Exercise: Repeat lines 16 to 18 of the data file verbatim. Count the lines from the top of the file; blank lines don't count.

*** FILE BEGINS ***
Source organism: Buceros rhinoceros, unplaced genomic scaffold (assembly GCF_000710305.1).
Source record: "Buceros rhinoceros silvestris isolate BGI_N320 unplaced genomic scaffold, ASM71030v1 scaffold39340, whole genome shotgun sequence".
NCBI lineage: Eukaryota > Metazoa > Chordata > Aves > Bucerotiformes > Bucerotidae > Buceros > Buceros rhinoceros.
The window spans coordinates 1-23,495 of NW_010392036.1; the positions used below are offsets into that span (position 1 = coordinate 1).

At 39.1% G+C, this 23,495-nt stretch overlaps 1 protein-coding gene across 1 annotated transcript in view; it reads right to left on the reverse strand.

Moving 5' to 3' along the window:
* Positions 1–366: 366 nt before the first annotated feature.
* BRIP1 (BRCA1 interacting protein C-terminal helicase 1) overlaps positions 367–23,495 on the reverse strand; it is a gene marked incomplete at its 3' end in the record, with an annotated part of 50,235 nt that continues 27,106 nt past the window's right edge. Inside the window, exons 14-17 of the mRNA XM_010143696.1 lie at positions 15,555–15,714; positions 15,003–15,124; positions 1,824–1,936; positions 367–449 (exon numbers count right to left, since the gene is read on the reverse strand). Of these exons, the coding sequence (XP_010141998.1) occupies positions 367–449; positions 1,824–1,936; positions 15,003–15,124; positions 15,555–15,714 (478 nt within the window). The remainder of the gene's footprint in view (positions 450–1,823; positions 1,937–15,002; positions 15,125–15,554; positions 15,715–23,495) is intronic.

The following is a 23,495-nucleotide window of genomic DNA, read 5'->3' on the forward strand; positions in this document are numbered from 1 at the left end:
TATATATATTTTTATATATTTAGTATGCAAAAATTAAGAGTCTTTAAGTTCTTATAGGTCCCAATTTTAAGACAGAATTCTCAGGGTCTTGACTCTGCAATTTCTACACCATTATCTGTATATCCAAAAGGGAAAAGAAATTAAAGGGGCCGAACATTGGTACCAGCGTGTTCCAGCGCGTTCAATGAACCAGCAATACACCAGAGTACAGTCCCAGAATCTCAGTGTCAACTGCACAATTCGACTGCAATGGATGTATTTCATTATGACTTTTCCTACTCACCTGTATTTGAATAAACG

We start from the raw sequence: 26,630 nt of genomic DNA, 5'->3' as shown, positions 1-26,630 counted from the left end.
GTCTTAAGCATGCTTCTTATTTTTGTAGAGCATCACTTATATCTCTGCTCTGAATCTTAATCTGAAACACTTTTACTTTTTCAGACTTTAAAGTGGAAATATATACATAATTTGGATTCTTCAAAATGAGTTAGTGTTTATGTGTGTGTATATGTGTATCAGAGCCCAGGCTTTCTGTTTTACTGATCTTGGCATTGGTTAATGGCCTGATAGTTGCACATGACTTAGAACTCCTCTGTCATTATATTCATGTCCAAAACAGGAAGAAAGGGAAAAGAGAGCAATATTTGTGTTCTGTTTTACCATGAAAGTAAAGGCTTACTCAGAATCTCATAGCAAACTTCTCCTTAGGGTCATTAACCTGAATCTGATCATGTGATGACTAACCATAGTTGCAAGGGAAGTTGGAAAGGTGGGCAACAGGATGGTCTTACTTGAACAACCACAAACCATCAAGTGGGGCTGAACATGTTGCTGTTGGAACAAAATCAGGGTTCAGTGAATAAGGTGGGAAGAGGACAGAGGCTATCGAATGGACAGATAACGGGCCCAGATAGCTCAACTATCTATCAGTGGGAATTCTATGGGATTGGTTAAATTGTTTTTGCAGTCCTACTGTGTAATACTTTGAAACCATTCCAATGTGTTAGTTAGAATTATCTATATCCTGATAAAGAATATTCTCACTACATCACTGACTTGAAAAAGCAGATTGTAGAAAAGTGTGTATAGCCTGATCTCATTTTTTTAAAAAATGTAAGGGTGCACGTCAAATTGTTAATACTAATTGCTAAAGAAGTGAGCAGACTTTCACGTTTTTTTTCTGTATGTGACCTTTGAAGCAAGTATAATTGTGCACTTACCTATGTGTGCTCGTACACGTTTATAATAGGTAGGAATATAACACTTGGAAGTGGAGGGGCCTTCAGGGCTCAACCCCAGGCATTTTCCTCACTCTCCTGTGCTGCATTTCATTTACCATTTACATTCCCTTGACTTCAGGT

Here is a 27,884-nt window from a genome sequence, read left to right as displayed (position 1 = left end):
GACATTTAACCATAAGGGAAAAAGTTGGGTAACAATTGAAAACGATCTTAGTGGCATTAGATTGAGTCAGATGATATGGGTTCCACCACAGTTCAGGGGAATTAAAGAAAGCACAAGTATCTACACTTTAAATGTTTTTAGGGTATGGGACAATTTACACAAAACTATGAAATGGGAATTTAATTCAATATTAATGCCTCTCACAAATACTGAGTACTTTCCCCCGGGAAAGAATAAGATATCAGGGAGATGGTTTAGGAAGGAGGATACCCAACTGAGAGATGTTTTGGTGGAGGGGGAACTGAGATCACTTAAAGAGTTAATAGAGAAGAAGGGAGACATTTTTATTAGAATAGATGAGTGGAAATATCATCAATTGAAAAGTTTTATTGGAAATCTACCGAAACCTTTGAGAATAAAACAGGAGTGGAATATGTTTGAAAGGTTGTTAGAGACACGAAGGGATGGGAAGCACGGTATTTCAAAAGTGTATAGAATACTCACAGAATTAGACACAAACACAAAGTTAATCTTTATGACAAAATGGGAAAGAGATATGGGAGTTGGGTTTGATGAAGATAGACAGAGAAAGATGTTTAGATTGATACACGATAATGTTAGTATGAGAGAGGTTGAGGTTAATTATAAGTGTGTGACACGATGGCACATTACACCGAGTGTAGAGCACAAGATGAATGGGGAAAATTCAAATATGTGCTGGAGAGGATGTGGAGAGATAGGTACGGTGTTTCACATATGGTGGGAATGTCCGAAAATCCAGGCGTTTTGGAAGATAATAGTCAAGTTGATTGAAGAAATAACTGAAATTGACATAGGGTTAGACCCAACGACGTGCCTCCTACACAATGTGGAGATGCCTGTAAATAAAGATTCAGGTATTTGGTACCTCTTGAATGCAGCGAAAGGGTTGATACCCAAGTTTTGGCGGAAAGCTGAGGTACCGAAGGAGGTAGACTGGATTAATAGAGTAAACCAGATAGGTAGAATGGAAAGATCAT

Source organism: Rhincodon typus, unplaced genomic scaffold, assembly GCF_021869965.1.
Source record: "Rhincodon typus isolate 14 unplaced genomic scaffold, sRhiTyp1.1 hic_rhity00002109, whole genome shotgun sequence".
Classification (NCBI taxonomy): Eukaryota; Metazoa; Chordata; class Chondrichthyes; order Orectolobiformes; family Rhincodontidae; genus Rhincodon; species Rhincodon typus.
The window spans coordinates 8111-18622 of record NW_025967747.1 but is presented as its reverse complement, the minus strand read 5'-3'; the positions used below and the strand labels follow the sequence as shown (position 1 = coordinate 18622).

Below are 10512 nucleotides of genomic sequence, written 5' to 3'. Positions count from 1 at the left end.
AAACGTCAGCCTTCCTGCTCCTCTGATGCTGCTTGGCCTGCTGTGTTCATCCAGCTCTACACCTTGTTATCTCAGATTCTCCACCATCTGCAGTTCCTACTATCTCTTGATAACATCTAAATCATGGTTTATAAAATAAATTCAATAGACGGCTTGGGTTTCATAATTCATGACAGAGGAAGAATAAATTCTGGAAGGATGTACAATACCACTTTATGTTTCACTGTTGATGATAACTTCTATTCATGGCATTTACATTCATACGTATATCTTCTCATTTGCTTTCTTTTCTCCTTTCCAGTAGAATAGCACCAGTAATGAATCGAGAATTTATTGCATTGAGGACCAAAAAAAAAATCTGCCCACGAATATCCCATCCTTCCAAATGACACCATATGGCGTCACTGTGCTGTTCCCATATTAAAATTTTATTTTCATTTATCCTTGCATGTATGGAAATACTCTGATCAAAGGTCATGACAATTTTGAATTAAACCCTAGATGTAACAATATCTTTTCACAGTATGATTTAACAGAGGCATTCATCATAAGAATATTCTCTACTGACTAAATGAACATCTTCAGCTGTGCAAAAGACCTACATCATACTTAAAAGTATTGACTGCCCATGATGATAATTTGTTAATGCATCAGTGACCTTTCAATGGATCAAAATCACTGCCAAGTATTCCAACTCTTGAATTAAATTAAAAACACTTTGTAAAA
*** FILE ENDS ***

Source record: "Rhincodon typus isolate 14 unplaced genomic scaffold, sRhiTyp1.1 hic_rhity00002109, whole genome shotgun sequence".
Classification (NCBI taxonomy): Eukaryota; Metazoa; Chordata; class Chondrichthyes; order Orectolobiformes; family Rhincodontidae; genus Rhincodon; species Rhincodon typus.
The window spans coordinates 8111-18622 of record NW_025967747.1 but is presented as its reverse complement, the minus strand read 5'-3'; the positions used below and the strand labels follow the sequence as shown (position 1 = coordinate 18622).